Authour: Alex 'Morgoth Bauglir' Voicu
Editor: Charles 'Lupine' Oliver
Date: April 29th, 2008
In this section we'll take a close look to a few pictures, comparing them through MS PIX's inbuilt image comparison tool by subtracting (SUB) the DX10 picture from the 10.1 one. For further testing, feel free to use XOR (exclusive OR) or XNOR (inverted XOR), but we've excluded those screenshots because, frankly, they're very hard on the eyes.
Animus Menu Comparison
Ah, the menu shot! This one has stirred quite a bit of ruckus, getting uninterested independent third-parties to analyze the shots we had included before in-depth. Unfortunately, whilst those shots were more than adequate for showing the effect DX10.1 had on AA quality, they weren't useable as a basis for overall image quality comparisons, given the fact that they were taken at slightly different angles. As a consequence, we felt obliged to fix our error, and not let the analyzing we talked about go in vain, by opening the this comparison with captures fit to be compared.
Looking at the differences underlined by MS PIX, the only notable difference is the better AA'd lower part of the visor. The DNA chain and the menu items are animated and thus the pictures grabbed them at points of their cycle, that's why they show up as different.
Acre Assassin's Office Comparison
The situation is fairly similar with the first in-game shot used, with the only notable differences being the edges that get extra AA and the animated elements in the scene, like the fountain or the GPS (Altair included: for an assassin, this guy certainly has issues standing still, and as you can see he's in a slightly different position).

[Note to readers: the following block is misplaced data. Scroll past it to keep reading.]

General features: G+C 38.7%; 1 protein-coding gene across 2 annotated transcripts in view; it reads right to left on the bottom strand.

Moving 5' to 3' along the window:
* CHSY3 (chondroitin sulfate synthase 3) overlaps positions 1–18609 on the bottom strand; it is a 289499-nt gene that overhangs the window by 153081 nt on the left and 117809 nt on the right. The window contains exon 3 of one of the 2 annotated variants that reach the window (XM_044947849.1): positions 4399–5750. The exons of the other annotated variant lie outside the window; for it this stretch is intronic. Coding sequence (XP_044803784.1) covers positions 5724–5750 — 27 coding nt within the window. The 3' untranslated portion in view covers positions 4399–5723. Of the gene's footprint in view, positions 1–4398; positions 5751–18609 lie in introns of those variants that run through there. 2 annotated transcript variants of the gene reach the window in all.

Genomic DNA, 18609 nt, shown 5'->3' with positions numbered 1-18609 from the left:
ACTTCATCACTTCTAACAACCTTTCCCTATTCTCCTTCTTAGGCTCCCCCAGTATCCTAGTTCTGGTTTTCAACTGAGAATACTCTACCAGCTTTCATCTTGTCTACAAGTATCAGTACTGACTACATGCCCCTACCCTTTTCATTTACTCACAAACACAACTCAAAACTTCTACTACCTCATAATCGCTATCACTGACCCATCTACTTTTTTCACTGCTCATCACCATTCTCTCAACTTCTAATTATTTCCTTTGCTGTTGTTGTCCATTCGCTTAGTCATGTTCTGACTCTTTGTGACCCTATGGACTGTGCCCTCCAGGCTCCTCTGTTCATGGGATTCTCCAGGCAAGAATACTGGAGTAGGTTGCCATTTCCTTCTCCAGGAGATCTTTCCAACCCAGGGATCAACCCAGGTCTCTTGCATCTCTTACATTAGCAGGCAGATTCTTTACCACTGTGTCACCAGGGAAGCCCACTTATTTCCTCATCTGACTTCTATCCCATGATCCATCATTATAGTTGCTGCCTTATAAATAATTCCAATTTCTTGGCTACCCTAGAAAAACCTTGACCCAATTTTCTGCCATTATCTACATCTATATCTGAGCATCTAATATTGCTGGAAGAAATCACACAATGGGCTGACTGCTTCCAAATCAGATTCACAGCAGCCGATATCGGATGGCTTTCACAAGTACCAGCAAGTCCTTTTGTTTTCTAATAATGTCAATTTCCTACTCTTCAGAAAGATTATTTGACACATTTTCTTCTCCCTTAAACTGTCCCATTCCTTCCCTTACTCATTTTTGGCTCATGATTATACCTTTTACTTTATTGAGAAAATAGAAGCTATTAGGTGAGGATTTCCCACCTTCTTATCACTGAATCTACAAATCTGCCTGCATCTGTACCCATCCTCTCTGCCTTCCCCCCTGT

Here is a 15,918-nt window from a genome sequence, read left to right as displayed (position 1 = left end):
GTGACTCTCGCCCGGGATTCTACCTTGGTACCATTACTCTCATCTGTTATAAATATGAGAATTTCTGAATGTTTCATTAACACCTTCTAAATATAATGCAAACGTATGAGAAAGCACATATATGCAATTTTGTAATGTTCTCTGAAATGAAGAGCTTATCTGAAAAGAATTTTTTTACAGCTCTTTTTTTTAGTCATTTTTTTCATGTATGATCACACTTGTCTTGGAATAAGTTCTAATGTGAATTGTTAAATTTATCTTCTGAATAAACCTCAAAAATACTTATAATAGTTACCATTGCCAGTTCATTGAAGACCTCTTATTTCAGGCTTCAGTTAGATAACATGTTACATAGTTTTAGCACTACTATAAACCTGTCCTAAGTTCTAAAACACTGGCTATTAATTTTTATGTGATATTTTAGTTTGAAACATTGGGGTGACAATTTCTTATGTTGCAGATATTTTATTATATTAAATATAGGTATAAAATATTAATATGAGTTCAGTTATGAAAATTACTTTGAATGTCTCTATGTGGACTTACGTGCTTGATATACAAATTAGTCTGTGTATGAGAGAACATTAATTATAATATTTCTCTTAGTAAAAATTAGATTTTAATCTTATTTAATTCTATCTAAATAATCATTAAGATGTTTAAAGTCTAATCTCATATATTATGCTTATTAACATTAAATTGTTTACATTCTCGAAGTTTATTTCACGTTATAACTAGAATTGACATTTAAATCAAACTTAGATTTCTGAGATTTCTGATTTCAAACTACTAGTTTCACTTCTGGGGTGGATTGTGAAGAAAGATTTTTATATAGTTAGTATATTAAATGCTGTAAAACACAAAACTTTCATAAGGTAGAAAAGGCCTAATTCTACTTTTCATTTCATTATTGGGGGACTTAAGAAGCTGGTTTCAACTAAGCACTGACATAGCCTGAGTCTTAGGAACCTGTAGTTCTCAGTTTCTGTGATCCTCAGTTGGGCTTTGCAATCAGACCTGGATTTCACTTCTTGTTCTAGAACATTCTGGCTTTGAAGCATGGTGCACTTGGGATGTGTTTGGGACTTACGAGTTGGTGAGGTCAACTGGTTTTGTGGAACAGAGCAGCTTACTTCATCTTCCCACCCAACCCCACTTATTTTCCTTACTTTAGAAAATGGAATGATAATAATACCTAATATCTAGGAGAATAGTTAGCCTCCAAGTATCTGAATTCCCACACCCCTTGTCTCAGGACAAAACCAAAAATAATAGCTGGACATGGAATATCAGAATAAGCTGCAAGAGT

Solomon's Tomb Comparison
This is where things get tricky, as alongside the usual effect of improved AA quality, we also get two other differences:
First, the 10.1 shot lacks the pillar of rising dust that's present with the earlier API. This is tied to having AA enabled, as with it disabled the dust renders just OK. Chances are that this is a driver bug, and we've already asked ATi about it-as soon as we get a reply you'll be the first to know. On the other hand, one of our (and probably everyone's) favorite developers, Emil Persson aka Humus, made a guess as to what might be happening that seems to align fairly well with what we're seeing:
"Interesting. I checked out the dust and it looks very much like itís soft particles. This means they require the depth buffer for this effect. That it doesnít work with AA makes sense too. If they simply bound the depth buffer as a texture they would need to use the Load() function rather than Sample() to fetch the depth value when itís multisampled (any single sample in the AA depth buffer should be good enough for soft shadows, no need to average). They would also need a separate shader for each AA setting, like one for 2x, 4x and 8x. I would guess itís broken because this wasnít done and they are trying to sample the MSAA buffer with Sample() using the same shader as in the NoAA / plain DX10 case. Given that the effect is quite subtle it could easily have been overlooked. So fixing this (and anything else that might be broken) is probably the reason why they said they needed to redo the DX10.1 path."
The second difference is somewhat more subtle, and it has to do with HDR lighting: with 10.1, it appears somewhat more intense. This is another behavior we've come to notice whilst going through the game (which was missed until we dwelt further into comparing the two paths). What's odd is that the way the 10.1 renders is identical to the way DX9 renders, with DX10 being the outlier. Given the fact that other GPUs display a similar pattern(DX9 being brighter than DX10), and collaborating that with UBi's statements that rendering between the paths should in theory be equal visually, it looks likely that there's actually a bug with the DX10 pathway itself, that is fixed in the 10.1 one-assuming that the way DX9 renders is the look the devs are looking for.
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